This article is part 1 of a longer series, called Does Unschooling Have Natural Limits? Please subscribe to get future installments.
Awareness of others’ needs and wants doesn’t come naturally to everyone–and it’s something that many young people fail to learn.
Growing up in a family where everyone’s preferences are considered makes life flow more smoothly, especially in a larger unschooling family like ours.
However, it wasn’t always this way. We’ve been unschooling since 2004–when my now-adult child was still just five years old.
Over time, I believe we’ve gotten better at living and learning within the family dynamic in mutually respectful and cooperative ways.
It’s profound, how much the concept of unschooling creates change in one’s life, if we open up and really let it take hold of us.
Unschooling may have started out as an alternative educational approach, but this can gradually morph into a reconsidering of all sorts of things–even those that seem unrelated.
As I’ve said in prior articles, unschooling is not something you can “get” in a day or a month. We’ve unschooled for the better part of 13 years, and it continues to be an ongoing evolution of both theory and practice.
Unschooling may sound like a destination at first, but trust me: It’s very much a never ending, fascinating journey.
Many families start out “just” unschooling academics, but taking a step back from arbitrary control in one area of life tends to be contagious.
The way we eat; our daily routines; what discipline means to us; how we communicate with our children – everything is touched and ultimately shifted by the unschooling paradigm.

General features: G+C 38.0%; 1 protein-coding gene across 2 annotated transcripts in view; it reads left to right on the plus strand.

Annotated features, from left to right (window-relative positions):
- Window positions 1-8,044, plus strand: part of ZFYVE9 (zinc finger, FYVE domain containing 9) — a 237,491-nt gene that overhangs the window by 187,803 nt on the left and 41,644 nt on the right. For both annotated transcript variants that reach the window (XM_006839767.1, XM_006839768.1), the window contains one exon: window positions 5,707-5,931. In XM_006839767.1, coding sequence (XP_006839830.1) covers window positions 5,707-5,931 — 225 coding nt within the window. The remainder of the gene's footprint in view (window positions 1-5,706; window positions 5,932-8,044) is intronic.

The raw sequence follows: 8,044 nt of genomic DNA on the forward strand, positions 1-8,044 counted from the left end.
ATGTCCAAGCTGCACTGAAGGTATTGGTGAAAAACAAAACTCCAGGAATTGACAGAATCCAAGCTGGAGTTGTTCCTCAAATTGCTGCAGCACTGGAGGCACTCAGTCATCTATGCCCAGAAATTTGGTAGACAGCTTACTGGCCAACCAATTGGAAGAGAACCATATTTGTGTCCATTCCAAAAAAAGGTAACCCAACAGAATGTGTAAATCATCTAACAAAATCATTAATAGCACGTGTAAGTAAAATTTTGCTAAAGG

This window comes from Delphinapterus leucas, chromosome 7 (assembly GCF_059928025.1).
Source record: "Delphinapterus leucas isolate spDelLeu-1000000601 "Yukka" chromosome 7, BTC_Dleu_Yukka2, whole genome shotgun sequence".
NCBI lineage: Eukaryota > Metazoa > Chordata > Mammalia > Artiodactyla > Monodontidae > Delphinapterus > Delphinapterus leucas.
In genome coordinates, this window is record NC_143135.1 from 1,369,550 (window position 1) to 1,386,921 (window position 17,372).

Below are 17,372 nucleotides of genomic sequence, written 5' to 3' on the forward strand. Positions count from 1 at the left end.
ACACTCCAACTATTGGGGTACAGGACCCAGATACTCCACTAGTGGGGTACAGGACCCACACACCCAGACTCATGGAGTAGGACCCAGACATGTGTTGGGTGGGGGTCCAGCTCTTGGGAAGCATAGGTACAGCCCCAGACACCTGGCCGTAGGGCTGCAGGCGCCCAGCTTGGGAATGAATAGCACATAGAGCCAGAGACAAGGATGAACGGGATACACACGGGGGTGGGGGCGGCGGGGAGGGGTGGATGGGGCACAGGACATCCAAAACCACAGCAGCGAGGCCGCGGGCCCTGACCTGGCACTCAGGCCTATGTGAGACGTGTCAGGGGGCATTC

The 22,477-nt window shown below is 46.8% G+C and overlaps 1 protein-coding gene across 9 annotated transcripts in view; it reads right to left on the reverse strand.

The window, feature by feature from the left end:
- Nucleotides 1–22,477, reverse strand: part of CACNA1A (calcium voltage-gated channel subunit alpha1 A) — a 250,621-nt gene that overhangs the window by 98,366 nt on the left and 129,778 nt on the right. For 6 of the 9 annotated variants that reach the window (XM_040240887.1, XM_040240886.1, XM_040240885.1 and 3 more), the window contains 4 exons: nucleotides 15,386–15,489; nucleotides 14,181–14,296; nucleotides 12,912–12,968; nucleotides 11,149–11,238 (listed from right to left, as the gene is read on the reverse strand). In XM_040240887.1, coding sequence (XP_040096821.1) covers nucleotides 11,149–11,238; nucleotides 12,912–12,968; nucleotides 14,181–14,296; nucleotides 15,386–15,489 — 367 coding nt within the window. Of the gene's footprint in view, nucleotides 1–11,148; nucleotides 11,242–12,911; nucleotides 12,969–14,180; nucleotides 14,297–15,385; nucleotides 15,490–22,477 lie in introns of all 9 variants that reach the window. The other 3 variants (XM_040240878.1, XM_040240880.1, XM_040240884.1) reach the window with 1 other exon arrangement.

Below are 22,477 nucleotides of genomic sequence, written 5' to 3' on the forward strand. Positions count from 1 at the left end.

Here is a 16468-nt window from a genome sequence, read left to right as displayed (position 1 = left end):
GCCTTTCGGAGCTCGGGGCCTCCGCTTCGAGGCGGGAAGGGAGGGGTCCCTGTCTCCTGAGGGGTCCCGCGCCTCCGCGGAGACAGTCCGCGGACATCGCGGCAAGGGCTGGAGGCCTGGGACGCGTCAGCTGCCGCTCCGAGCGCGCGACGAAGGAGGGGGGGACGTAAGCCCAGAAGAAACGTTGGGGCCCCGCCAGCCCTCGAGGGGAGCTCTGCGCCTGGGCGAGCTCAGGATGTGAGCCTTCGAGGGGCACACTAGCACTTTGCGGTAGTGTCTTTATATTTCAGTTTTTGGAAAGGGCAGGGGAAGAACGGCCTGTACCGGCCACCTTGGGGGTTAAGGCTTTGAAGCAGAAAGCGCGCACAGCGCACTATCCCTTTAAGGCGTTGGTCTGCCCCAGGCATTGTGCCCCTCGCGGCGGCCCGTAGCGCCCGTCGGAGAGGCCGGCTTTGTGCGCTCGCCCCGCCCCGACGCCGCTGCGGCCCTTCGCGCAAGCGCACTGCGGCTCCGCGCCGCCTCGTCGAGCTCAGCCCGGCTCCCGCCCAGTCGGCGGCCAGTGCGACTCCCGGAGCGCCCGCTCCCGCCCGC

In truth, however, there are layers upon layers of shifts – tiny, sometimes almost imperceptible, building upon one another over months and years, until one day we realize how far we’ve come.
Many times, we’re quite pleased with the changes that have taken place in our family life. Sometimes, those shifts are accompanied with a certain uneasiness or apprehension.
Perhaps it’s just a vague feeling that something’s not right–or perhaps it’s as sharp as the pain that comes from stepping on your child’s abandoned legos in the middle of the night!
The unschooling lifestyle tends to be extremely well-received among children…
However, some parents can have misgivings about it, for a plethora of reasons.
In striving to give zealously support and accommodate our children’s passions and feelings, we may feel (either consciously or subconsciously) that our own needs and happiness as parents are somehow being left out of the equation.
Too many parents think unschooling means the children are in charge, and ought to “rule” the family.
When our children have the freedom to “do whatever they want,” then it only stands to reason that at some point, we’ll observe them exercising that freedom in ways that are destructive or harmful to those around them.
Our children are indeed learning from these experiences, which is good–but ideally, learning ought not to happen at the expense of others!
So, does unschooling truly mean a free-for-all, or are there natural, inherent limits within the unschooling experience?
This article is part 1 of a series…subscribe to read the next installment!